Performances in the film are actually generally on the good side as opposed to the bad, with all the performers delivering well in mostly thankless under developed character roles. The only male of any note in the film is the uniformly interesting Howard Vernon who plays the perverse torturer Milton, who spends most of his time cackling and devising nasty methods of torture from the "instruments" he carries in his suitcases ("all he was allowed to keep"). Opposite him is the uncredited Loba who delivers a sadistic tour de force and clearly is relishing her role as an evil bitch. The four captive women who escape all give pretty good performances too – most all of them from a porno background of some sort or another, and are required spend the majority of the film in the nude – either chained up, being tortured, or running through the jungle. Despite the harrowing ordeals they go through, however, all four women manage to remain perfectly made up (!). Of note are the pretty young Susan Hemingway, who had starred previously with Franco/Dietrich in LOVE LETTERS OF A PORTUGESE NUN (previously reviewed on Cinema Nocturna) and is perfectly cast again as she exudes vulnerability as a young likable naVve victim. Also good is Dietrich regular, buxom bleach blonde German Karine Gambier, who at times looks scarily like Klaus Kinski with the same wild intense look and piercing anger in her eyes. Gambier worked on a large number of films for and with Dietrich and here she delivers another strong, yet more sympathetic performance. As an interesting point of trivia, the surname "Luverne" was later used as a pseudonym (with the first name Lulu) by Franco’s frequent muse, Lina Romay, when making hardcore films together with Franco in the 1980’s.
Picture quality is superb with no discernable damage and only the tiniest spot of speckling from time to time. The DVDs have been, without doubt taken from the original elements and look amazingly fresh, natural and like they were shot yesterday. Colors are clean, fresh and natural and the definition is perfect. Once again VIP have delivered a solid perfect presentation of another sleazy Franco classic. And of course the film under review is uncut in all its trashy glory.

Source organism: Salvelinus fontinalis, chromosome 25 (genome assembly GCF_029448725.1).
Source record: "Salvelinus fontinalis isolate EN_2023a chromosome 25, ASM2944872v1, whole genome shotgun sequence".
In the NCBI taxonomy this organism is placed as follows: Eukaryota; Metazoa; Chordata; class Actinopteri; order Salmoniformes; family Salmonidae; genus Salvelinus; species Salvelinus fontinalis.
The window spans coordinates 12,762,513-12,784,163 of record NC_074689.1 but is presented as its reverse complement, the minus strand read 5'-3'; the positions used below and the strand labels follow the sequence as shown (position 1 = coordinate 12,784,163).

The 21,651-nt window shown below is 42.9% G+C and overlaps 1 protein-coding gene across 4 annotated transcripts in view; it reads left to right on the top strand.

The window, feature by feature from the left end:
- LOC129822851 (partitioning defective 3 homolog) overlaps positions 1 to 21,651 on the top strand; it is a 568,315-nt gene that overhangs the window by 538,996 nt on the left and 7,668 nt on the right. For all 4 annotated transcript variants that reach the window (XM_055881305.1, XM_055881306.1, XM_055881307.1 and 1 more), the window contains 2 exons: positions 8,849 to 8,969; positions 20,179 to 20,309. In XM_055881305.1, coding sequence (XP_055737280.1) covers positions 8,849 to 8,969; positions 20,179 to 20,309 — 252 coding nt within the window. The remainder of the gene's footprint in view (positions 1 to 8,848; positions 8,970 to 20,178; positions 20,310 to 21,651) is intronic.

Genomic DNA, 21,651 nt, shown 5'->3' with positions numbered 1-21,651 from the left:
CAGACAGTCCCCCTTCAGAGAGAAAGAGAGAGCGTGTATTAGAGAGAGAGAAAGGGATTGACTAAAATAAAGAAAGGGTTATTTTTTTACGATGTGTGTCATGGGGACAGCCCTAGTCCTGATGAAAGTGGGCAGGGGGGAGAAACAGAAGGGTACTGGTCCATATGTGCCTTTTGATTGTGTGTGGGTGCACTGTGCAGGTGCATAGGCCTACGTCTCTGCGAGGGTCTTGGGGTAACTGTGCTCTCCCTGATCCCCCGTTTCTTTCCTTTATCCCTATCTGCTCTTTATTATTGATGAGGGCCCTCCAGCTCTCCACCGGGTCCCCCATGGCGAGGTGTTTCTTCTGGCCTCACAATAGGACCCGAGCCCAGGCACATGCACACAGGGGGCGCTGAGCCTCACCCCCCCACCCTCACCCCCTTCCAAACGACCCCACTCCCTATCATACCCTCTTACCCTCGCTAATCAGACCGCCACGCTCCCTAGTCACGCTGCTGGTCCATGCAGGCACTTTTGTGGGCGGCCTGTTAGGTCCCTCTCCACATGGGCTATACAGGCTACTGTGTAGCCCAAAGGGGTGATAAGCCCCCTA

Audio is above par and the soundtrack is clean and crisp without hiss or distortion. The original German is probably the best way to experience the film, but equally the French and English language (newly created) tracks are most satisfactory and are professionally done, and I watched the film in English, so as to follow the non-too complex storyline. Dubbing is adequate if at times the voices sound vaguely forced. The wardress Loba is dubbed by with a particularly brusque English voice, which sounds alarmingly similar to an unattractive current British politician, by the name of Ann Widdicombe. As is usual however, in the case of dubbing, it is important for the viewer to distance themselves to an extent to the character being portrayed on screen, as the voice doesn’t always seem to fit in with the character. No subtitles are included with either the German nor the French track and those would have been more welcome – as the German track seems more fitting than the English one. Oh well…
Extras are unexceptional – featuring a photo gallery of all the posters in the Dietrich catalog, no trailers and the routine Jack the Ripper documentary which seems to be prevalent on most all of the VIP Franco titles.
In conclusion, one of the more "approachable" works from prolific director Jess Franco, with good quality camera work, a fair to middling storyline and with reasonable acting. Intellectually redundant but well shot, yet lacking in style and routinely directed with good production values for such a hurried production. A real mixed bag when it comes to quality of film – but beautifully and glossily presented on a stellar DVD. Another interesting nasty sleazy entry into the "women in prison" subgenre which Franco fans as much as lovers of trash cinema will enjoy to have in their collection. Certainly far from being a film for everyone, this is entertainment as unwholesome and trashy as it can get.
STORY / FILM: 2 BITCH SLAPS PICTURE: 4 BITCH SLAPS AUDIO: 4 BITCH SLAPS EXTRAS: 1.5 BITCH SLAPS OVERALL: 2.5 BITCH SLAPS